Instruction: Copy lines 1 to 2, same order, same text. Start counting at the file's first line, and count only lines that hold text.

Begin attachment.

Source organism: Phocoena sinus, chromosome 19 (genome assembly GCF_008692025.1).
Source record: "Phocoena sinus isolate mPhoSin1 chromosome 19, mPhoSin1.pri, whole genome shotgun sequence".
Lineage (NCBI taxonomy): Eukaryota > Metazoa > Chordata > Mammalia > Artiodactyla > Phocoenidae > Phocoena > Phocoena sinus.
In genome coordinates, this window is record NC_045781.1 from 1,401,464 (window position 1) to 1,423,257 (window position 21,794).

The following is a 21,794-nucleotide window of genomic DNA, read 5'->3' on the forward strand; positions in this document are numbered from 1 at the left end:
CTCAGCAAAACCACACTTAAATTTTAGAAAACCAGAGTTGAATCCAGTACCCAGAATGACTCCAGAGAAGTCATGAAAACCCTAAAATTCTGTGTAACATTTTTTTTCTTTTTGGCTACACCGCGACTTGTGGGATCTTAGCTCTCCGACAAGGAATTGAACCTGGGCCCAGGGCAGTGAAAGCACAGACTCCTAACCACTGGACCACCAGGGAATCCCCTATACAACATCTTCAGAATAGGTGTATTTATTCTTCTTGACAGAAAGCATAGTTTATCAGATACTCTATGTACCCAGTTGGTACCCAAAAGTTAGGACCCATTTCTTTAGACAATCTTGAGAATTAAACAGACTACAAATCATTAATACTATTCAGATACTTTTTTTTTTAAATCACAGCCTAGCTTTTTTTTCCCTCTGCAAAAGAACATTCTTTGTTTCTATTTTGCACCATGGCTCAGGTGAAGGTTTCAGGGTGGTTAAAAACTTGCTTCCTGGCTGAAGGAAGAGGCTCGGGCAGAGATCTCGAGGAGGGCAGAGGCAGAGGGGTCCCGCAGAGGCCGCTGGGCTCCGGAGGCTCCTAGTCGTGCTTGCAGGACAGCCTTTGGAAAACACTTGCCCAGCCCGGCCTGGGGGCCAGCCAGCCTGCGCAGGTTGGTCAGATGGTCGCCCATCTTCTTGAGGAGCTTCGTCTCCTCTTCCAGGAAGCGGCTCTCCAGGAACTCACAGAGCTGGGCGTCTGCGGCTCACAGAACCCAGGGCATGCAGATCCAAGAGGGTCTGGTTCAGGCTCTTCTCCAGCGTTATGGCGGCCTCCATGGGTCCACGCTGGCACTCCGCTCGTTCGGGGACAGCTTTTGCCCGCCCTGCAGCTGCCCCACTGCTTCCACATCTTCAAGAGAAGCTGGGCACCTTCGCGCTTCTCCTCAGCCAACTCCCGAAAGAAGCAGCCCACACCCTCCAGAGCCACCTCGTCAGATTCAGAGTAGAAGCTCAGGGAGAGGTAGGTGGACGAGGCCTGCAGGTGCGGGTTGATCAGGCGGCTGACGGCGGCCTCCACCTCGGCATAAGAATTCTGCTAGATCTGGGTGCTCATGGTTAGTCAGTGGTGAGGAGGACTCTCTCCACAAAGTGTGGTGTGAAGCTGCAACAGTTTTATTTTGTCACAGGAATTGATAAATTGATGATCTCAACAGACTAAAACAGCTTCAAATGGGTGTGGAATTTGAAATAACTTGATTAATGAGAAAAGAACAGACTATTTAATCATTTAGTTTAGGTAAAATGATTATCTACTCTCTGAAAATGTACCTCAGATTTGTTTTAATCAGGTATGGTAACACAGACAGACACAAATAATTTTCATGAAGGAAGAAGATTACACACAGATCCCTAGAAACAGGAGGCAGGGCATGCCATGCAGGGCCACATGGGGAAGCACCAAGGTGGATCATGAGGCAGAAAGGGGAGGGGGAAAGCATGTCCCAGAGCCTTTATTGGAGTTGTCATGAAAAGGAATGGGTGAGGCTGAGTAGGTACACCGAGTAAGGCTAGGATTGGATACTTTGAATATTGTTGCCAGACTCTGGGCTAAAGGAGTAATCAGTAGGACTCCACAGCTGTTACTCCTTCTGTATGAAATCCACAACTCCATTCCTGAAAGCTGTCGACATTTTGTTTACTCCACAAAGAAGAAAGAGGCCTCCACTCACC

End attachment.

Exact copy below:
Source organism: Phocoena sinus, chromosome 19 (genome assembly GCF_008692025.1).
Source record: "Phocoena sinus isolate mPhoSin1 chromosome 19, mPhoSin1.pri, whole genome shotgun sequence".